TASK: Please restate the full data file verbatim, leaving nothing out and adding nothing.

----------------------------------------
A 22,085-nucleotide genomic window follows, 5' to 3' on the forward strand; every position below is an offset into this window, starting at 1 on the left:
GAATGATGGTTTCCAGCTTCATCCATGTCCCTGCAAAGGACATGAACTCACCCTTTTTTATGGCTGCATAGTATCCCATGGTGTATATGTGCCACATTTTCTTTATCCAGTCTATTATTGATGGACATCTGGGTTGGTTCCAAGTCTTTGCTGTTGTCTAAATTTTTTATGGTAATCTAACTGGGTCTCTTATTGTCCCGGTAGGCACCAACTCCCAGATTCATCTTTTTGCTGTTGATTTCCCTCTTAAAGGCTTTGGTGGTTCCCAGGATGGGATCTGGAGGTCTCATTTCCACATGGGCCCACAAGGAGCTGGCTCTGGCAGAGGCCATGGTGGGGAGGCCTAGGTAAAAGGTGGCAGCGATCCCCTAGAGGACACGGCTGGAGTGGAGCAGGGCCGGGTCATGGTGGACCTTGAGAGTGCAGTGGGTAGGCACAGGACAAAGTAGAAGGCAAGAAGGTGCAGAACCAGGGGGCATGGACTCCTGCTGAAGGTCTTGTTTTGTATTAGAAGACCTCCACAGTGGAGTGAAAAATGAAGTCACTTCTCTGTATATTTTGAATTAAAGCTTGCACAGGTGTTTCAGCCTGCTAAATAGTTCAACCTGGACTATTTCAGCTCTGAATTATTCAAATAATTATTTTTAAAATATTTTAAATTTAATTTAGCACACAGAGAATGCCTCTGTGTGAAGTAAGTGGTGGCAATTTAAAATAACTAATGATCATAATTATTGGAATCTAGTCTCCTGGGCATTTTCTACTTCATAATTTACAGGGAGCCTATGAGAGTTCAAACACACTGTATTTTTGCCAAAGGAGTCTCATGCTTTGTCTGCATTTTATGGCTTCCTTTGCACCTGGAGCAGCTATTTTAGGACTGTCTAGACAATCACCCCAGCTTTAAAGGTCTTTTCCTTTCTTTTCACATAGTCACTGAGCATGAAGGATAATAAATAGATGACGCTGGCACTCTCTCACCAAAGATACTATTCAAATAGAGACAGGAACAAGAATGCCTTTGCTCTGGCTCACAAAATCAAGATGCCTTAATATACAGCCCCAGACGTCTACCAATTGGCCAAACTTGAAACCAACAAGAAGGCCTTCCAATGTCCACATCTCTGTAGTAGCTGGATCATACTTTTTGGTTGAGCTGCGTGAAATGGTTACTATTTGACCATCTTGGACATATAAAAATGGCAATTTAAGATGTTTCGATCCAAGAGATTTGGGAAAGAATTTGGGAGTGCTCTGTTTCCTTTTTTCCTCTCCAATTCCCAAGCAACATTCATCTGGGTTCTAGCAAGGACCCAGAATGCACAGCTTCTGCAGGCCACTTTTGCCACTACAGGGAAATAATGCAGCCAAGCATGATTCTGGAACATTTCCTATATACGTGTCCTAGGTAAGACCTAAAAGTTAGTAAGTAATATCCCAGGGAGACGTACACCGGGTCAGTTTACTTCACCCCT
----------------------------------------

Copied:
A 22,085-nucleotide genomic window follows, 5' to 3' on the forward strand; every position below is an offset into this window, starting at 1 on the left:
GAATGATGGTTTCCAGCTTCATCCATGTCCCTGCAAAGGACATGAACTCACCCTTTTTTATGGCTGCATAGTATCCCATGGTGTATATGTGCCACATTTTCTTTATCCAGTCTATTATTGATGGACATCTGGGTTGGTTCCAAGTCTTTGCTGTTGTCTAAATTTTTTATGGTAATCTAACTGGGTCTCTTATTGTCCCGGTAGGCACCAACTCCCAGATTCATCTTTTTGCTGTTGATTTCCCTCTTAAAGGCTTTGGTGGTTCCCAGGATGGGATCTGGAGGTCTCATTTCCACATGGGCCCACAAGGAGCTGGCTCTGGCAGAGGCCATGGTGGGGAGGCCTAGGTAAAAGGTGGCAGCGATCCCCTAGAGGACACGGCTGGAGTGGAGCAGGGCCGGGTCATGGTGGACCTTGAGAGTGCAGTGGGTAGGCACAGGACAAAGTAGAAGGCAAGAAGGTGCAGAACCAGGGGGCATGGACTCCTGCTGAAGGTCTTGTTTTGTATTAGAAGACCTCCACAGTGGAGTGAAAAATGAAGTCACTTCTCTGTATATTTTGAATTAAAGCTTGCACAGGTGTTTCAGCCTGCTAAATAGTTCAACCTGGACTATTTCAGCTCTGAATTATTCAAATAATTATTTTTAAAATATTTTAAATTTAATTTAGCACACAGAGAATGCCTCTGTGTGAAGTAAGTGGTGGCAATTTAAAATAACTAATGATCATAATTATTGGAATCTAGTCTCCTGGGCATTTTCTACTTCATAATTTACAGGGAGCCTATGAGAGTTCAAACACACTGTATTTTTGCCAAAGGAGTCTCATGCTTTGTCTGCATTTTATGGCTTCCTTTGCACCTGGAGCAGCTATTTTAGGACTGTCTAGACAATCACCCCAGCTTTAAAGGTCTTTTCCTTTCTTTTCACATAGTCACTGAGCATGAAGGATAATAAATAGATGACGCTGGCACTCTCTCACCAAAGATACTATTCAAATAGAGACAGGAACAAGAATGCCTTTGCTCTGGCTCACAAAATCAAGATGCCTTAATATACAGCCCCAGACGTCTACCAATTGGCCAAACTTGAAACCAACAAGAAGGCCTTCCAATGTCCACATCTCTGTAGTAGCTGGATCATACTTTTTGGTTGAGCTGCGTGAAATGGTTACTATTTGACCATCTTGGACATATAAAAATGGCAATTTAAGATGTTTCGATCCAAGAGATTTGGGAAAGAATTTGGGAGTGCTCTGTTTCCTTTTTTCCTCTCCAATTCCCAAGCAACATTCATCTGGGTTCTAGCAAGGACCCAGAATGCACAGCTTCTGCAGGCCACTTTTGCCACTACAGGGAAATAATGCAGCCAAGCATGATTCTGGAACATTTCCTATATACGTGTCCTAGGTAAGACCTAAAAGTTAGTAAGTAATATCCCAGGGAGACGTACACCGGGTCAGTTTACTTCACCCCT